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YouTuber Myka Stauffer under fire for relinquishing custody of son with autism

The Stauffers adopted Huxley from China in 2017.
Image: Myka Stauffer holds Huxley in a 2017 YouTube video.
Myka Stauffer holds Huxley in a 2017 YouTube video.Myka Stauffer via YouTube

An influencer who multiplied her following by posting YouTube videos detailing the process of adopting a child from China now faces backlash for permanently placing her son who has special needs with another family.

“There’s not an ounce of our body that doesn’t love Huxley with all of our being. There wasn’t a minute that we didn’t try our hardest," Myka Stauffer said in a YouTube video Tuesday titled "An update on our family." "After multiple evaluations, numerous medical professionals have felt that he needed a different fit and that [with] his medical needs, he needed more.”

“For us, it’s been really hard hearing from the medical professionals. A lot of their feedback [has been] really upsetting for us, because it’s not what we ever wanted to hear," added Stauffer's husband, James. "We never wanted to be in this position, and we’ve been trying to get his needs met and help him out as much as possible.”

The Stauffers said that they held off on sharing the news that Huxley would be living with a different family to respect his privacy. According to Myka, the adoption agency "was able to place him in what they felt was literally the perfect match."

"Do I feel like a failure as a mom? 500 percent," Stauffer said in Tuesday's video. "It's not about me at all, but this journey has been, the last couple of months, the hardest thing I could've imagined going to, choosing to, do."

The couple has been posting videos since at least 2014, both on Myka's individual channel and their joint account, The Stauffer Life, which have more than 700,000 subscribers and 300,000 subscribers respectively. The Stauffers have four other children together — one of whom is from Myka's previous relationship — other than Huxley. They announced that they were planning to adopt a boy from China in a video from July 2016 titled “BIG ANNOUNCEMENT!!! || BABY #4.”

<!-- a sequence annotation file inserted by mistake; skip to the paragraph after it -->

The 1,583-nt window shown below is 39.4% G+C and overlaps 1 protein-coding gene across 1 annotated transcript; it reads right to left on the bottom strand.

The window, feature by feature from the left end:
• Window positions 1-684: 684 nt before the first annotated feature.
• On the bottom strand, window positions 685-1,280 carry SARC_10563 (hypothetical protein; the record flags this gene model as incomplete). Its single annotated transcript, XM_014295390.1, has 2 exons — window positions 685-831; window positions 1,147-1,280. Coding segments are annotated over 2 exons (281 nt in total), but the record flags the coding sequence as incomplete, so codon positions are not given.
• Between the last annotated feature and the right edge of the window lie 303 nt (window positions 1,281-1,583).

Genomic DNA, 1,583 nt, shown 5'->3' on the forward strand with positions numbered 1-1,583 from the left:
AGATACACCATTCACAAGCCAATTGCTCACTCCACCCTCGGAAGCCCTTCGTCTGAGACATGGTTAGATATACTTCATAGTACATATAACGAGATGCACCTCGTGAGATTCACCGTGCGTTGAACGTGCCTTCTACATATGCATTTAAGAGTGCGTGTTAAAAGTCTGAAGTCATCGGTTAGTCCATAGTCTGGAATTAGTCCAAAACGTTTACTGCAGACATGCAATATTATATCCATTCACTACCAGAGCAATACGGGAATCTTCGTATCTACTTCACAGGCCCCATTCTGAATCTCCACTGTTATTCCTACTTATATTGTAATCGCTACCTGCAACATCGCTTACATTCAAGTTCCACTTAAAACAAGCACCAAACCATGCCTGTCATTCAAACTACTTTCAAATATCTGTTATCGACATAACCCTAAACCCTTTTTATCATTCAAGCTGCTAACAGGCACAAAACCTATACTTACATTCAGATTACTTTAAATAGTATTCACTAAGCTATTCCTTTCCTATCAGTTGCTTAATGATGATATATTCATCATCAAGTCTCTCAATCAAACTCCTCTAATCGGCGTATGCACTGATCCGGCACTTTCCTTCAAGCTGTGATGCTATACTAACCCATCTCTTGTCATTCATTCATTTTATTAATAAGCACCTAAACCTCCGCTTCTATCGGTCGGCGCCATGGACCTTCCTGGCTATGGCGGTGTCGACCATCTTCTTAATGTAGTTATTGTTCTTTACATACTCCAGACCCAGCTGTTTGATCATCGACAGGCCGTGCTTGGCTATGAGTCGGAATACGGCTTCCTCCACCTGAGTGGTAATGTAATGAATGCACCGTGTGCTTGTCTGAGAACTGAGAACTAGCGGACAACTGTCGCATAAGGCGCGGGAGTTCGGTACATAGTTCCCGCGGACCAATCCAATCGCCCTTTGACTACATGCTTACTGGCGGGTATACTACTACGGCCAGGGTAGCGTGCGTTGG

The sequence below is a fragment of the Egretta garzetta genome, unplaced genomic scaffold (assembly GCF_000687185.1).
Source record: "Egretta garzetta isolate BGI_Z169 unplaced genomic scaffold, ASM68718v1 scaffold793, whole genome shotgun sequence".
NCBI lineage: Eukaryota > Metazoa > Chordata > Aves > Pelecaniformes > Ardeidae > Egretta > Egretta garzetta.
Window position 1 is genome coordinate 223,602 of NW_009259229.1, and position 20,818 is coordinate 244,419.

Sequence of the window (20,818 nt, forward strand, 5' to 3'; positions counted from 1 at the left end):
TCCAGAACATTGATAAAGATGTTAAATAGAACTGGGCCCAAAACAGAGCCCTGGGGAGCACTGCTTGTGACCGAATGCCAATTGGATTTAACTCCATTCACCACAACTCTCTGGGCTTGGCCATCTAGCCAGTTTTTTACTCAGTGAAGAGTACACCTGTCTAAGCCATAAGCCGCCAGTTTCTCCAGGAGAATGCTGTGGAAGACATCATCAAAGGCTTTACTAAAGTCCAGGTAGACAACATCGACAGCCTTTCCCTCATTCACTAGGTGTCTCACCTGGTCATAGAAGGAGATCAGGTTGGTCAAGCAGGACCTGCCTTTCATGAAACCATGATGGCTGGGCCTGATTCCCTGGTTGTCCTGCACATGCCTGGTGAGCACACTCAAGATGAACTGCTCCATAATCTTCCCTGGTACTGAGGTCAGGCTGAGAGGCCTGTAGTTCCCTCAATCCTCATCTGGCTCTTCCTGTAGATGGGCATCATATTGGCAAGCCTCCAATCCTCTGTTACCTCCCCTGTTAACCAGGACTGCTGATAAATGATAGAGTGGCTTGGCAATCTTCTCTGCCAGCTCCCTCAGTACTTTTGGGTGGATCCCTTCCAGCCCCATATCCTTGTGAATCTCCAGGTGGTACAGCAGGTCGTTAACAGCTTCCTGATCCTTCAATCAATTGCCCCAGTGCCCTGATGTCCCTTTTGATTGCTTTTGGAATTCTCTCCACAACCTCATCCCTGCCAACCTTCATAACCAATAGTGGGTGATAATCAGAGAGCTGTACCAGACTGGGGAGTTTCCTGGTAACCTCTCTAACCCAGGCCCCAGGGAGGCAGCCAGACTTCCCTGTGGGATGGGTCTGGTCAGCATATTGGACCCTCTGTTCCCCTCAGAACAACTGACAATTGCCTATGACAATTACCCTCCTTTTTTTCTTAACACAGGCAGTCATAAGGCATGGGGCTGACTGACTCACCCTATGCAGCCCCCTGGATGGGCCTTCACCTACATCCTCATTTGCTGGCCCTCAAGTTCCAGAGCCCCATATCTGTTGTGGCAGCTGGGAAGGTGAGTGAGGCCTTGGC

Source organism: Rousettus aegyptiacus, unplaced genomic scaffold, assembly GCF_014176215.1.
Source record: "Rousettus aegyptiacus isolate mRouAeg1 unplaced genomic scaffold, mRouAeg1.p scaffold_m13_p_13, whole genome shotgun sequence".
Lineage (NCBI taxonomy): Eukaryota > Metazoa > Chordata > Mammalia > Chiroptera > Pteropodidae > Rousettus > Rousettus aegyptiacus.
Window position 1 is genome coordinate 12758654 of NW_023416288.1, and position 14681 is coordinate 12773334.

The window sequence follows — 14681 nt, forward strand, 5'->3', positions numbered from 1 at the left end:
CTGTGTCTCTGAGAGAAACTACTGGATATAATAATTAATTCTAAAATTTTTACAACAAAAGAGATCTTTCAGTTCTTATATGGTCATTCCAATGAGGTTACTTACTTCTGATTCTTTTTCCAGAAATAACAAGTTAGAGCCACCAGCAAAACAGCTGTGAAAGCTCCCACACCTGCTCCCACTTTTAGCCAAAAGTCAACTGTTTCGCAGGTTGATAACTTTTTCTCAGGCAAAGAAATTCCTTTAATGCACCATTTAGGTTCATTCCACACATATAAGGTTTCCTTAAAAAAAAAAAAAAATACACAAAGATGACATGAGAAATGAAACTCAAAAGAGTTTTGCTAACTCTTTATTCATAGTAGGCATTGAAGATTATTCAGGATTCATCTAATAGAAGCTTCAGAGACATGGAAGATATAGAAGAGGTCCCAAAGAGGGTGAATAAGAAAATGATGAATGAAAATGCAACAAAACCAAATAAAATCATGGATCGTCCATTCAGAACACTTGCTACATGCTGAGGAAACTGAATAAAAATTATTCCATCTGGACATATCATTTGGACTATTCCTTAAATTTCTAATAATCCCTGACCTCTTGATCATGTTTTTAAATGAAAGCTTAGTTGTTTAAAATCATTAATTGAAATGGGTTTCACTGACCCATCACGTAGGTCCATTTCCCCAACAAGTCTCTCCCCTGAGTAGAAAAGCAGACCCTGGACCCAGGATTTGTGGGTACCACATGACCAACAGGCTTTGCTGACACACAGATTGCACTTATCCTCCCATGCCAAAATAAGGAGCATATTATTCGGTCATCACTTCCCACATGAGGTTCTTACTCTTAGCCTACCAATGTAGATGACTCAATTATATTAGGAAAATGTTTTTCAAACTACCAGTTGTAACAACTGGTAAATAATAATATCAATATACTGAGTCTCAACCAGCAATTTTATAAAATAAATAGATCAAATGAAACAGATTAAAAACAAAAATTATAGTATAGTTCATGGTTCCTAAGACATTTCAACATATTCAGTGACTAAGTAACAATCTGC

Stauffer produced nearly 30 videos about the couple's adoption process, chronicling when Huxley was came to live with them in 2017. She had vaguely referred to Huxley's special needs in some of her videos, including one in which she advertised a fundraiser for her son. The YouTuber first explicitly revealed the extent of his needs in an article she wrote for Parade last year, saying that Huxley was diagnosed with "a stroke in utero, has level 3 autism, and sensory processing disorder."

"At first, we couldn’t wrap our heads around special needs adoption. We would just say, ‘No we can’t handle all of that, we just want a simple adoption,’" Satuffer wrote in the article. "But as we let the idea soak in, God softened our hearts. Before we knew it, we were open to almost every special needs in the book."

She and her husband were criticized on social media, with #cancelmykastauffer trending on social media shortly after the announcement.

".@MykaStauffer, as a mom of 6 who adopted our sassafras at 2 from foster care — when your kid has autism, apraxia, and is nonverbal, you defy the docs’ prognosis and work your ass off in therapy until she talks and reads. Real moms double down, they don’t cut and run," another user tweeted.

Many noted that they no longer felt comfortable accepting parenting advice from Stauffer and would be boycotting her channel.

"Surely there are better methods of managing the obligations you willingly accepted," another person tweeted in response to Stauffer promoting a housekeeping video. "Frankly, I'm not interested in any kind of advice from anyone who would do this."

The Stauffers' attorneys reiterated Myka and James' video announcement, stating they believe the family "made the best decision for Huxley."

"Our clients came to the difficult determination to follow the advice of the medical professionals," the attorneys wrote in a statement. "To be clear this did NOT include any considerations for placement in the foster system, but rather to hand-select a family who is equipped to handle Huxley’s needs. They were forced to make a difficult decision, but it is in fact, the right and loving thing to do for this child."